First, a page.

Saturday, May 29, 2010

Never Say Never

In 2000, Mike and I sold our “starter” home. We had lived there for fifteen years. Both our children were born while we lived there. They celebrated their first Christmases, first birthdays, first days of school, first broken bones chicken pox, and all the other firsts that occur in the early years of a child’s life while living there. In 2000, we decided that it was time to move to a bigger home. We designed and built a house out in the country. At the point we moved in, I vowed that I would never move again. As the child of a Navy officer I had moved enough times in my life and this new house, in my mind, was my dream house. I couldn’t think of any reason that another move would ever be necessary. What I have learned since making that pronouncement is to never say never.

Much has changed in my life in the ten years since we moved to the country. Both girls finished their last days of high school. I have packed both of their last school lunches. One has left for college and the other is leaving in a few months. Mike and I have divorced and Weber and I are about to be married. Right now we are all living together still in the house we built. For many good reasons, that too is about to change.

Mike is working primarily out of the country. Offspring No. 1 is in Chicago. Offspring No. 2 is about to leave for Tennessee, and Weber and I don’t need all this space for only the two us, or do we have the time to care for it. We weighed all of our options, which were many, and decided that the reasonable thing for us to do was to move back into his house in Dallas.

Living out here in the country, we spend between two and three hours every day commuting back and forth to school. Once we move, I can literally walk to school and his “commute” is six miles. We will be ten minutes rather than an hour from church. And as we have built our own circle of friends, we have come to realize that most of them live in Dallas. In an effort to be good stewards of our time and the environment as well as to be fiscally responsible, we have made the right decision for us at this time. As we prepare for this move, which I am quite excited about, I will not say that I will never move again. Though if I do, I hope it is no time soon!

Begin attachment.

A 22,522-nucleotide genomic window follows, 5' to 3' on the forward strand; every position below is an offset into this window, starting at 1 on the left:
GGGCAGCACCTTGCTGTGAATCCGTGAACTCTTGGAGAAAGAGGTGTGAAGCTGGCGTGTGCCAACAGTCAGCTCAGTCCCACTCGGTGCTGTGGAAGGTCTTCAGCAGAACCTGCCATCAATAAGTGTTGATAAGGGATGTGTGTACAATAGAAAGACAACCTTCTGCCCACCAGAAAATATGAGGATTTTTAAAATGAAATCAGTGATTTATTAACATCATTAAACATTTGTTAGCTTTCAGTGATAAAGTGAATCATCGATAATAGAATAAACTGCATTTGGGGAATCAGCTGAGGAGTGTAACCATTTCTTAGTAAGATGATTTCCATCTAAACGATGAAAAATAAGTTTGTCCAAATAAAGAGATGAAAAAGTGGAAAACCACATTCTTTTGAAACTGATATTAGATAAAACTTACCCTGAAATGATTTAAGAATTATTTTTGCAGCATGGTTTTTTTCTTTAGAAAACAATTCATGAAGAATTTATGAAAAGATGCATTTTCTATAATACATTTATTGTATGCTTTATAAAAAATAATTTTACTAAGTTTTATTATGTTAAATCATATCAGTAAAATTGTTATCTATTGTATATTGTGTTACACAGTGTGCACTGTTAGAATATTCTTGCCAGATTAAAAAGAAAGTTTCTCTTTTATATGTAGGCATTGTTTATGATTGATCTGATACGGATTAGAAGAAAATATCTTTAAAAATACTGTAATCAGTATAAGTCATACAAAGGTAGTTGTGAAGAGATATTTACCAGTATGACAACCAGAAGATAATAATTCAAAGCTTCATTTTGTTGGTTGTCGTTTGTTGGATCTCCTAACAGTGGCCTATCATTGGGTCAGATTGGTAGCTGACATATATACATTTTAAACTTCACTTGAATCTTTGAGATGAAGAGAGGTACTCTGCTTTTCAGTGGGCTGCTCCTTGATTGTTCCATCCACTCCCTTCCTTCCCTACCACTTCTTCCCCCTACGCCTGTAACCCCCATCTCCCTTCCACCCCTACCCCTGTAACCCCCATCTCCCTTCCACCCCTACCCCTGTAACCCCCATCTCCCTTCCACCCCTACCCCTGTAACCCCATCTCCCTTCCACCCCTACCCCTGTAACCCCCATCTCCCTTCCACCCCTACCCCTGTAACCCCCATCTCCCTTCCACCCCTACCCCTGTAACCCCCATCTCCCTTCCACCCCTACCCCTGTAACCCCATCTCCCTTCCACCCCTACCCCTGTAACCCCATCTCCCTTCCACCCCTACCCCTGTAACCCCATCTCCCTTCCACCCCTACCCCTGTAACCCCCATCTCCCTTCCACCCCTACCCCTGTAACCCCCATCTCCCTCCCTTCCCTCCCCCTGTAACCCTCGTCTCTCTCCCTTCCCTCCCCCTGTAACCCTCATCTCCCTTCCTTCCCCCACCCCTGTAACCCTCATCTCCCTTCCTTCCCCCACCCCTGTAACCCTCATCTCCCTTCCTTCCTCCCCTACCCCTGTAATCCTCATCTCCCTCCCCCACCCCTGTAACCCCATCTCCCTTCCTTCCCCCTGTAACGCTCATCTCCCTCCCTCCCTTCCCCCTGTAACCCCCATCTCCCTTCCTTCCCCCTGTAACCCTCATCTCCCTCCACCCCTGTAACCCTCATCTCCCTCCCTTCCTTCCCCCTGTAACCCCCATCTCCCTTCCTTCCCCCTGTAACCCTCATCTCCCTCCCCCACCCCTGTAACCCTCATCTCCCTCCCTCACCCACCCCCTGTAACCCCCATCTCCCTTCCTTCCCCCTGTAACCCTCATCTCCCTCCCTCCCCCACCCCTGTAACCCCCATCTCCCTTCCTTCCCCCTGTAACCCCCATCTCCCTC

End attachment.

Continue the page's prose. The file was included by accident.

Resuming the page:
Before we can move, we have to complete some major renovation and remodeling.. I feel the same level of excitement about this process as I did when Mike and I built our house. Though literally Weber and I are not starting from scratch, for all practical purposes we are. He has lived in this house since he was six years old. Its walls witnessed many first and lasts for him, both from childhood and adulthood. The process in which we find ourselves right now involves a fine balance of preserving those memories as well as creating something new to serve as a container for the memories that we will create together. So far it has been a fantastic journey.

We are having fun choosing appliances, countertops, flooring, paint colors, doors, windows, sinks, faucets, and the list goes on. Someone said to me the other day that going through this remodeling together may be the best form of marriage counseling there is. In their opinion, if we can survive this, we can survive anything. As of yet, we have had no major disagreements on anything. We both agree that the answer to most questions is “blue.” Well okay. I must confess that there has been one thing that we have not seen exactly eye to eye on. I said, and am unwilling to compromise, that the glow in the dark stars on the ceiling in the master bedroom had to go. They have, but I am not convinced that our contractor doesn’t have them tucked away safely somewhere just waiting for the right place for them to reappear! Maybe in the garage would be okay.

Weber has been documenting the whole demolition, renovation, remodeling, and rebuilding process on his website. I will try to get him to share his thoughts and his website chronicling what happens when am old house becomes a new home.

For now I am off to consider whether I would prefer the garbage disposal in the left sink or the right and do I need/want convection baking in both ovens.

Thursday, May 20, 2010

Words With Friends

I have an iPhone. I am not necessarily proud of having partaken of that indulgence, but I would be lying if I didn’t admit that I am grateful to have it. My iPhone keeps me in constant contact with family, friends, and students. The text messages that pop up with “I love you!” at random times of the day and the “How’s it going”, even the “What’s for dinner?” let me know that someone is thinking about me in the midst of his or her busy day. Having access to my email at any point in the day is also a much appreciated luxury. I know which students will not be in class, what time rehearsal is, what’s on sale at Staples, and often there are just kind words from friends. Occasionally I even get a phone call. Having this technology is often a diversion, but I would hate to live without it after having become, admittedly, so dependent on it.